Implications for operational control of adult mosquito production in cisterns and wells in St. Augustine, FL using attractive sugar baits

Whitney A. Qualls, Rudy Xue, Edita E. Revay, Sandra A. Allan, Günter C. Müller

Research output: Contribution to journalArticlepeer-review

Abstract

The aim of this study was to further investigate the use of attractive sugar baits as an effective, inexpensive, and environmentally friendly tool for integrated mosquito management programs. Mosquitoes were offered dyed sugar bait in wells and cisterns in an urban tourist area in St. Augustine, FL. Exit traps were constructed to cover the well and cistern openings so the number of resting and emerging mosquitoes stained by feeding on the sugar bait could be monitored. Four mosquito species were collected from these structures: Aedes albopictus (Skuse), Anopheles crucians (Wiedemann), Culex quinquefasciatus Say, and Toxorhynchites rutilus rutilus (Coquillett). Overall, 90% (1482/1644) of the mosquitoes trapped were stained. In general, the number of mosquitoes stained was significantly greater in wells (P<. 0.0001) and cisterns (P<. 0.0001) than the numbers that were not stained by the colored bait. Based on the number of mosquitoes stained, we would have expected considerable mosquito mortality had the sugar bait contained an oral toxin. The results of this study support the concept of using attractive toxic sugar baits as an effective tool for integrated mosquito management.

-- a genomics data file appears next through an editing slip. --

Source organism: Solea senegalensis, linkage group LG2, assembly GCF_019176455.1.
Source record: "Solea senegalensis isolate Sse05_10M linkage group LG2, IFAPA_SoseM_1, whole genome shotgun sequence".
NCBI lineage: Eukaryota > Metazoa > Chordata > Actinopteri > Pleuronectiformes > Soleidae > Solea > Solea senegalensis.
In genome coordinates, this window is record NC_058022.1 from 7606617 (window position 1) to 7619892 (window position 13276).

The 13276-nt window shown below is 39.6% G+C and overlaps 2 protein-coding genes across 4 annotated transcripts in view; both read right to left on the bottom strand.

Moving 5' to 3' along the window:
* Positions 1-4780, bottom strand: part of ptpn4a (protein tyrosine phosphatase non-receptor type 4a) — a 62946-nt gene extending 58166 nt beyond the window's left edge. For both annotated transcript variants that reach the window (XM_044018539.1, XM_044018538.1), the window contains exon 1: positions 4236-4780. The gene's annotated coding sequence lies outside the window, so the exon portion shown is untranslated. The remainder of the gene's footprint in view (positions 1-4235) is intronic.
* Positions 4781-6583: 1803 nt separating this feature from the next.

Original languageEnglish
Pages (from-to)158-161
Number of pages4
JournalActa Tropica
Volume124
Issue number2
DOIs
StatePublished - Nov 2012
Externally publishedYes

Bibliographical note

Funding Information:
Funding: The project was partly sponsored by the Bill and Melinda Gates Foundation, Seattle, Washington, USA. (grant no. 47302 ) and by the Anastasia Mosquito Control District , 500 Old Beach Road, St. Augustine, FL 32080, USA. Tel.: +1 904 471 3107; fax: +1 904 471 3189.

Keywords

  • Anopheles crucians
  • ATSB
  • Attractive toxic sugar baits
  • Cisterns
  • Control
  • Culex quinquefasciatus
  • St. Augustine, FL
  • Toxorhynchites rutilus
  • Wells

ASJC Scopus subject areas

  • Parasitology
  • Veterinary (miscellaneous)
  • Insect Science
  • Infectious Diseases

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